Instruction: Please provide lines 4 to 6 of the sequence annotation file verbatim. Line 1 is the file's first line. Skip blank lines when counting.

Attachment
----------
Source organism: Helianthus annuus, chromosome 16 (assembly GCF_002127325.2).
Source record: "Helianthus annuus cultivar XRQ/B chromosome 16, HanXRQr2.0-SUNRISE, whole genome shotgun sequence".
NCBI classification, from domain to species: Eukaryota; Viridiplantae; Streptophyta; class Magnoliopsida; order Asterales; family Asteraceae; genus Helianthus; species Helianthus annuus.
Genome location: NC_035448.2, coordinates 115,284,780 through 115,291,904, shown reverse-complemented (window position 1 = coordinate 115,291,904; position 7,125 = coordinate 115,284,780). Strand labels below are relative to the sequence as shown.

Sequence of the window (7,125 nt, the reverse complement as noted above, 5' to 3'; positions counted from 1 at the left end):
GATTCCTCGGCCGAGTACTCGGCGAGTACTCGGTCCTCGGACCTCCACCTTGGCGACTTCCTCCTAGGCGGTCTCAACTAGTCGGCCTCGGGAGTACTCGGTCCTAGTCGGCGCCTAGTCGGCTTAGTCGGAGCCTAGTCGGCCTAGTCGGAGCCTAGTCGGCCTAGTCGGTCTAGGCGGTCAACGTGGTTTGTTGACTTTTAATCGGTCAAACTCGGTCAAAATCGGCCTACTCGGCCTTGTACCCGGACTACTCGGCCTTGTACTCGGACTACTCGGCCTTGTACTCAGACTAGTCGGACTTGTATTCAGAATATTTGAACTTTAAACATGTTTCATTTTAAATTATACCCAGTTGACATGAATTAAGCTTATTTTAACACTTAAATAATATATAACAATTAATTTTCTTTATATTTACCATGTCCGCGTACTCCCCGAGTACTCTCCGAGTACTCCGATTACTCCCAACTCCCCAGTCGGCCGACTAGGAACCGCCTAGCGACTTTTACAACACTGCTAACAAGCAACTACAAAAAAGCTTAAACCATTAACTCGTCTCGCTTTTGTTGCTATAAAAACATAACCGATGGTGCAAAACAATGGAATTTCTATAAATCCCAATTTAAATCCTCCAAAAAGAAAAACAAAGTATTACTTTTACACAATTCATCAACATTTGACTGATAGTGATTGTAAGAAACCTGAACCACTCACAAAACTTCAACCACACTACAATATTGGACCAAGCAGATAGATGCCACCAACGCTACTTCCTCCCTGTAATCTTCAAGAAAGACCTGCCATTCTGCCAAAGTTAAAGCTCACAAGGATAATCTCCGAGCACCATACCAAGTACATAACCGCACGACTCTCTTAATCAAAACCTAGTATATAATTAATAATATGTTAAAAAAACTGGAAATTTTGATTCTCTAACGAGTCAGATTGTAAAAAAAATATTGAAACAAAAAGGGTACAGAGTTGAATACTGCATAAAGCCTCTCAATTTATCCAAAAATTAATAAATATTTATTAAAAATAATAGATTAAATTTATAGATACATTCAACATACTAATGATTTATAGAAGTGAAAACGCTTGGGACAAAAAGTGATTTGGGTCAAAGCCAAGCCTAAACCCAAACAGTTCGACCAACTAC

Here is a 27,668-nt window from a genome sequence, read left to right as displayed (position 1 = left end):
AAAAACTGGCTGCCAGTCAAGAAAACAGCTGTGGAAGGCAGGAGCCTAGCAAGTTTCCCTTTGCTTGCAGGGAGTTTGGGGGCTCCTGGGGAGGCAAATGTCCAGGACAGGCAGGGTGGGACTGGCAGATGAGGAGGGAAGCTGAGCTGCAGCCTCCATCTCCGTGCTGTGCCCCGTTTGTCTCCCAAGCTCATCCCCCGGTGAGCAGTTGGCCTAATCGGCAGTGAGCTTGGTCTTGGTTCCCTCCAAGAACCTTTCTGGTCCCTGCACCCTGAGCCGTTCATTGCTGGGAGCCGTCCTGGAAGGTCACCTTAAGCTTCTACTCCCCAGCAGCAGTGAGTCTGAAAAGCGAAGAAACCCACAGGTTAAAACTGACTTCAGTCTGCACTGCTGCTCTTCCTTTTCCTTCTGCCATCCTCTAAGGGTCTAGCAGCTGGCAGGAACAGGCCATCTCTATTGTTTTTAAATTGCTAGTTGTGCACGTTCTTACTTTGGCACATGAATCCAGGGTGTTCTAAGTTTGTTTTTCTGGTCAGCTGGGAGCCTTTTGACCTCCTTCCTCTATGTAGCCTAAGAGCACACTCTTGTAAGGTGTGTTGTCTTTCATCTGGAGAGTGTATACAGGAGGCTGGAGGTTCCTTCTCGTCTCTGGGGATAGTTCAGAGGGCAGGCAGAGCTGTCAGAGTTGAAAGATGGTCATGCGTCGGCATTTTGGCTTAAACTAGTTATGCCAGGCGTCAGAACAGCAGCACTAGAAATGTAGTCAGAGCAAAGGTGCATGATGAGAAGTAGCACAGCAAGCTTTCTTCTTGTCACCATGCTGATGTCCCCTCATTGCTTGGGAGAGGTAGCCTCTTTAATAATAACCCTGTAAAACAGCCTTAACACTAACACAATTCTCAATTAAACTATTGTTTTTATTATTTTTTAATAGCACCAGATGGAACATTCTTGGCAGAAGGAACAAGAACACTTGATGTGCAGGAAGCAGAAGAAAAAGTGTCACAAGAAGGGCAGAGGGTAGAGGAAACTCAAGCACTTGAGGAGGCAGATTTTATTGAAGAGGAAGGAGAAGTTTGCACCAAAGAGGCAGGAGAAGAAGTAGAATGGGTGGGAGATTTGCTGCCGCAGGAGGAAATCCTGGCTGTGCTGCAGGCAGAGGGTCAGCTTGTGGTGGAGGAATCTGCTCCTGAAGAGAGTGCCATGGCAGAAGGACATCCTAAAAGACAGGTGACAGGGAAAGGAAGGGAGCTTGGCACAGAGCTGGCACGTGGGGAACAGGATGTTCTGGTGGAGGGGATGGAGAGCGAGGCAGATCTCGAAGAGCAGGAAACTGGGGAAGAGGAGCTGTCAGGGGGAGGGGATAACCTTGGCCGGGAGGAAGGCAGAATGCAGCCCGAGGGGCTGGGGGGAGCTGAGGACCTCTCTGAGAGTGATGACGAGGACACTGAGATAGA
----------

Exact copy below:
Genome location: NC_035448.2, coordinates 115,284,780 through 115,291,904, shown reverse-complemented (window position 1 = coordinate 115,291,904; position 7,125 = coordinate 115,284,780). Strand labels below are relative to the sequence as shown.

Sequence of the window (7,125 nt, the reverse complement as noted above, 5' to 3'; positions counted from 1 at the left end):
GATTCCTCGGCCGAGTACTCGGCGAGTACTCGGTCCTCGGACCTCCACCTTGGCGACTTCCTCCTAGGCGGTCTCAACTAGTCGGCCTCGGGAGTACTCGGTCCTAGTCGGCGCCTAGTCGGCTTAGTCGGAGCCTAGTCGGCCTAGTCGGAGCCTAGTCGGCCTAGTCGGTCTAGGCGGTCAACGTGGTTTGTTGACTTTTAATCGGTCAAACTCGGTCAAAATCGGCCTACTCGGCCTTGTACCCGGACTACTCGGCCTTGTACTCGGACTACTCGGCCTTGTACTCAGACTAGTCGGACTTGTATTCAGAATATTTGAACTTTAAACATGTTTCATTTTAAATTATACCCAGTTGACATGAATTAAGCTTATTTTAACACTTAAATAATATATAACAATTAATTTTCTTTATATTTACCATGTCCGCGTACTCCCCGAGTACTCTCCGAGTACTCCGATTACTCCCAACTCCCCAGTCGGCCGACTAGGAACCGCCTAGCGACTTTTACAACACTGCTAACAAGCAACTACAAAAAAGCTTAAACCATTAACTCGTCTCGCTTTTGTTGCTATAAAAACATAACCGATGGTGCAAAACAATGGAATTTCTATAAATCCCAATTTAAATCCTCCAAAAAGAAAAACAAAGTATTACTTTTACACAATTCATCAACATTTGACTGATAGTGATTGTAAGAAACCTGAACCACTCACAAAACTTCAACCACACTACAATATTGGACCAAGCAGATAGATGCCACCAACGCTACTTCCTCCCTGTAATCTTCAAGAAAGACCTGCCATTCTGCCAAAGTTAAAGCTCACAAGGATAATCTCCGAGCACCATACCAAGTACATAACCGCACGACTCTCTTAATCAAAACCTAGTATATAATTAATAATATGTTAAAAAAACTGGAAATTTTGATTCTCTAACGAGTCAGATTGTAAAAAAAATATTGAAACAAAAAGGGTACAGAGTTGAATACTGCATAAAGCCTCTCAATTTATCCAAAAATTAATAAATATTTATTAAAAATAATAGATTAAATTTATAGATACATTCAACATACTAATGATTTATAGAAGTGAAAACGCTTGGGACAAAAAGTGATTTGGGTCAAAGCCAAGCCTAAACCCAAACAGTTCGACCAACTAC